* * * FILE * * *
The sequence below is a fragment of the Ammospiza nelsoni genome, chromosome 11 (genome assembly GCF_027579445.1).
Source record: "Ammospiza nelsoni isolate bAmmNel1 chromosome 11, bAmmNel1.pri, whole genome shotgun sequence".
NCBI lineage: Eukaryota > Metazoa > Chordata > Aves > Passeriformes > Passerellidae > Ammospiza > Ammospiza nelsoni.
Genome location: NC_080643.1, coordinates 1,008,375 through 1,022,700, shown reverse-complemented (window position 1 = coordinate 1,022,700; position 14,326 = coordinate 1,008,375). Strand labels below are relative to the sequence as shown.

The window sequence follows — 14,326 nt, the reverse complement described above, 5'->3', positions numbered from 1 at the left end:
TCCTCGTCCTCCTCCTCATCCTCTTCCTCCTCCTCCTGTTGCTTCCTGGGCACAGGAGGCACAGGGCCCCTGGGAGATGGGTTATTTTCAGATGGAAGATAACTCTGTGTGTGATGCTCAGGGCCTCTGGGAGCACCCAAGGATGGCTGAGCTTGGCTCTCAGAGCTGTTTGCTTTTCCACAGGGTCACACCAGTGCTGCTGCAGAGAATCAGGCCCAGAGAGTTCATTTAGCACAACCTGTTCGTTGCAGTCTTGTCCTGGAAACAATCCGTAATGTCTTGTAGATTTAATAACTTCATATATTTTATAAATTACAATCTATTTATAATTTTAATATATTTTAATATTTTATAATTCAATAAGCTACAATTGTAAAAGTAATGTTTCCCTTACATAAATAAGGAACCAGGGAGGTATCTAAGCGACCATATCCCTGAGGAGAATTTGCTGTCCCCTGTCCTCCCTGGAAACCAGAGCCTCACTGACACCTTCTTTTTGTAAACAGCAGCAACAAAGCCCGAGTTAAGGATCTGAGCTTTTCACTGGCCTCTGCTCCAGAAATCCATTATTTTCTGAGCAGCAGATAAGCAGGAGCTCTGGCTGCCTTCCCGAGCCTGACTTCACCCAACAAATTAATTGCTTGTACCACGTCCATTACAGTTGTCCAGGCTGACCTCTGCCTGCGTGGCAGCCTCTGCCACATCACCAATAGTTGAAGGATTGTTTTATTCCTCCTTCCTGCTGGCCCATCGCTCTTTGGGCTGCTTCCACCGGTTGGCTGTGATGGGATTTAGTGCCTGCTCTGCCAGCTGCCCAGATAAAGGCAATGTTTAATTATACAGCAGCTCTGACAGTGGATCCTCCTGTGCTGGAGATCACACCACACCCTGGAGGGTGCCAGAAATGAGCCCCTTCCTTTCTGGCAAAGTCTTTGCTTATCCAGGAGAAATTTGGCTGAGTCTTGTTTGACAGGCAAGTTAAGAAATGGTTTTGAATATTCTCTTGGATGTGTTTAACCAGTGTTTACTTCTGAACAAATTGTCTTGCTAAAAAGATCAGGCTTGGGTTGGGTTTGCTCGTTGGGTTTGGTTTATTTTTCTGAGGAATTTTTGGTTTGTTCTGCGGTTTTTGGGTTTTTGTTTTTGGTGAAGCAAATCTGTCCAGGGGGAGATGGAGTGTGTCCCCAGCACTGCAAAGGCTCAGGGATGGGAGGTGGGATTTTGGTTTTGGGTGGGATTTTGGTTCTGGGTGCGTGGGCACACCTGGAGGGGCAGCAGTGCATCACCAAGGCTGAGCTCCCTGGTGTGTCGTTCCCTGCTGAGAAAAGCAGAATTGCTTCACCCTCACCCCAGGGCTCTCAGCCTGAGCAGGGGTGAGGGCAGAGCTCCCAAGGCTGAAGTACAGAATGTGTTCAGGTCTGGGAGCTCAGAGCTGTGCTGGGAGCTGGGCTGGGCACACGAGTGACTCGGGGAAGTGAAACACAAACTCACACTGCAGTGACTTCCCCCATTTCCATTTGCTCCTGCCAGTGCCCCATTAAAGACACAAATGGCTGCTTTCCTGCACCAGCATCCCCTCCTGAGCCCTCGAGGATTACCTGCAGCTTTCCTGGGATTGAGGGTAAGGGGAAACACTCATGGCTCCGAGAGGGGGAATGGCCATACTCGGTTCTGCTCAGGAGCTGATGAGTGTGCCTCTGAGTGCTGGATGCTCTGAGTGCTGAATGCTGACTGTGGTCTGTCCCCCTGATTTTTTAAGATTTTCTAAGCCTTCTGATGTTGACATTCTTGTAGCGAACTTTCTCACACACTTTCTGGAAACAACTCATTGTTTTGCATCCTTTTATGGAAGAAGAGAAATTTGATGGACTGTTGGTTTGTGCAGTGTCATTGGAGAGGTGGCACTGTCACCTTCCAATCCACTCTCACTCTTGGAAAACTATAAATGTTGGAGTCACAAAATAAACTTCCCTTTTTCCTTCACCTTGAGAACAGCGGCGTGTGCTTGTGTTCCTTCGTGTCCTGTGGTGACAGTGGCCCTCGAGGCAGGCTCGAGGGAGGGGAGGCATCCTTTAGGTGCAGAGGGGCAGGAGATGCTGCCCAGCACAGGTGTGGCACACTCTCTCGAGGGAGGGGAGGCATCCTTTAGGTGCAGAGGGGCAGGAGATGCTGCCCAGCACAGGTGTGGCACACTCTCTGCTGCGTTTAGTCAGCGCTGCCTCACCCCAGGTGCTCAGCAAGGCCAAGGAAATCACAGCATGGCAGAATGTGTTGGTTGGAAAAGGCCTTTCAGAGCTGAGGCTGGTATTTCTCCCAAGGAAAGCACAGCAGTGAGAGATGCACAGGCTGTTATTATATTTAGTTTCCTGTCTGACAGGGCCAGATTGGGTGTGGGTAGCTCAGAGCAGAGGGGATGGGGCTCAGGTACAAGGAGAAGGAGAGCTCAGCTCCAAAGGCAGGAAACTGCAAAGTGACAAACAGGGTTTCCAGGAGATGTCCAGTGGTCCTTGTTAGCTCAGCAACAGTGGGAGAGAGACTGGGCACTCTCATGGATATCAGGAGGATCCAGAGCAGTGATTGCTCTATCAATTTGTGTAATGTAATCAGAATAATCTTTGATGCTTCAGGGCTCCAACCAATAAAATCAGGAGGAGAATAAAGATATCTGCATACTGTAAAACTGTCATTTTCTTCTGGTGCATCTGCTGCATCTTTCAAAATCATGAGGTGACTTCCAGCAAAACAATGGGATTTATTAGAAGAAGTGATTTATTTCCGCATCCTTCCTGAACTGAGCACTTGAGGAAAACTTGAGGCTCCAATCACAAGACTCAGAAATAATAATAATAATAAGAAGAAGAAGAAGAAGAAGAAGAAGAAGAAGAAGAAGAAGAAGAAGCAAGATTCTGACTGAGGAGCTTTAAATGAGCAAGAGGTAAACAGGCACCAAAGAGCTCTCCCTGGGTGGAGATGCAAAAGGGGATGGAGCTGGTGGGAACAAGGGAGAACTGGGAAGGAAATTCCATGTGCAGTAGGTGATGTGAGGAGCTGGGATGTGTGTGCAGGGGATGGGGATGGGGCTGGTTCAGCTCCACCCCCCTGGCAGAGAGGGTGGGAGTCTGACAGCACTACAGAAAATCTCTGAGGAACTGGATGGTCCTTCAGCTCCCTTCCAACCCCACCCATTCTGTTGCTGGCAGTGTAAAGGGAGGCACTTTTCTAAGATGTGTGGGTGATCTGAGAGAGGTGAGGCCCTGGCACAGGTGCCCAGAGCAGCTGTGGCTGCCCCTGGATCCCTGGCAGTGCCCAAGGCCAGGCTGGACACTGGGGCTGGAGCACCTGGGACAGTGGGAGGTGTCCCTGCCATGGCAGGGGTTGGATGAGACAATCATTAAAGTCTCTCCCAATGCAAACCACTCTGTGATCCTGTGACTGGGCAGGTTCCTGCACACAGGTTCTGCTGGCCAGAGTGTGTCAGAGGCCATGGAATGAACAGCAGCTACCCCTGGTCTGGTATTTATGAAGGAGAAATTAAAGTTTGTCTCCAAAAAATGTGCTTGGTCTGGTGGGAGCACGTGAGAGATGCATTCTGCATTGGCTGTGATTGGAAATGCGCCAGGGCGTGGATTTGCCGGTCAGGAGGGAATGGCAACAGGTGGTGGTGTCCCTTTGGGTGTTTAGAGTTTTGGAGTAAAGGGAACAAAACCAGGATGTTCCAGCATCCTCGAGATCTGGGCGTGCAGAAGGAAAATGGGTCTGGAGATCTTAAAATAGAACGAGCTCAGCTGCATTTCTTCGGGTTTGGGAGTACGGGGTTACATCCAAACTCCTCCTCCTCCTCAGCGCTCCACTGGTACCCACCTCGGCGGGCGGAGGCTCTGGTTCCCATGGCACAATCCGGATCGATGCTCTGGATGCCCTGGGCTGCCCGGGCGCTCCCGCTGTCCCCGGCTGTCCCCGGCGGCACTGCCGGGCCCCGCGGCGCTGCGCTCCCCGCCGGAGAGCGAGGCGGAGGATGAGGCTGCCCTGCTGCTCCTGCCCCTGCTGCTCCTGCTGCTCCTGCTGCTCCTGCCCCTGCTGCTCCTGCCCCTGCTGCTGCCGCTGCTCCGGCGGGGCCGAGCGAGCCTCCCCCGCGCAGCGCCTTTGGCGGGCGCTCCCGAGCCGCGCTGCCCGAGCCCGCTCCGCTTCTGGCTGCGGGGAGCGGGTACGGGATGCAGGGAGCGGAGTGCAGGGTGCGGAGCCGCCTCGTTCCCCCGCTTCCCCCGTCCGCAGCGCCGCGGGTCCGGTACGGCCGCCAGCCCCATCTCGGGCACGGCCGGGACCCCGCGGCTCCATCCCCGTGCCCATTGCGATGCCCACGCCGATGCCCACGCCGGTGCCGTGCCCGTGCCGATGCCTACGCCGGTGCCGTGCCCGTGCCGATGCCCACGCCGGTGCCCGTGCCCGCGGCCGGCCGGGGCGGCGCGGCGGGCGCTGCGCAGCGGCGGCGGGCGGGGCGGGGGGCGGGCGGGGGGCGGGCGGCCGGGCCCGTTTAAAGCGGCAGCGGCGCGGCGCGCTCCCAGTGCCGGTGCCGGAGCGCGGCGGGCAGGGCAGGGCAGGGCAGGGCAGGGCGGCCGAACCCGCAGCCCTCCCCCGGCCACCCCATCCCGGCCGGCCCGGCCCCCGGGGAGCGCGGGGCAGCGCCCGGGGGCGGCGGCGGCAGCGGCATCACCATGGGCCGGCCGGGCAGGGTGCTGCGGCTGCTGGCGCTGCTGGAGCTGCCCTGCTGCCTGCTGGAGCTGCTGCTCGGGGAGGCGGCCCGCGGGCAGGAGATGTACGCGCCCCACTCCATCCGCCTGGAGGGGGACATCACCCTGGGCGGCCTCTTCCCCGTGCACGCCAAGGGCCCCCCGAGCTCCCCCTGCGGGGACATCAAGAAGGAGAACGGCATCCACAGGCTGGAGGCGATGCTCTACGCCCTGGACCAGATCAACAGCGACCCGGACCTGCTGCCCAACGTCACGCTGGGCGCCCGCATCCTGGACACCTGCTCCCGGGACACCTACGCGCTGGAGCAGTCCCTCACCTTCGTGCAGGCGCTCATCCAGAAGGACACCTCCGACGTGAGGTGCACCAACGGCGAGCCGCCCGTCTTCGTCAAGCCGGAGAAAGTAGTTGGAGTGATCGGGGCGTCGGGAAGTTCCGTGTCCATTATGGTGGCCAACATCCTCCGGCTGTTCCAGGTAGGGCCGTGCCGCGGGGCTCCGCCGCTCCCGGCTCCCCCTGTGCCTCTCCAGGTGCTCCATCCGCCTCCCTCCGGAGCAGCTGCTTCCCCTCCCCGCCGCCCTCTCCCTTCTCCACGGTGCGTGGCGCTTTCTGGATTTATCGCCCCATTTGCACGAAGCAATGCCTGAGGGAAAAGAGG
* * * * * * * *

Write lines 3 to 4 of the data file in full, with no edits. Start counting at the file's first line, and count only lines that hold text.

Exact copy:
NCBI lineage: Eukaryota > Metazoa > Chordata > Aves > Passeriformes > Passerellidae > Ammospiza > Ammospiza nelsoni.
Genome location: NC_080643.1, coordinates 1,008,375 through 1,022,700, shown reverse-complemented (window position 1 = coordinate 1,022,700; position 14,326 = coordinate 1,008,375). Strand labels below are relative to the sequence as shown.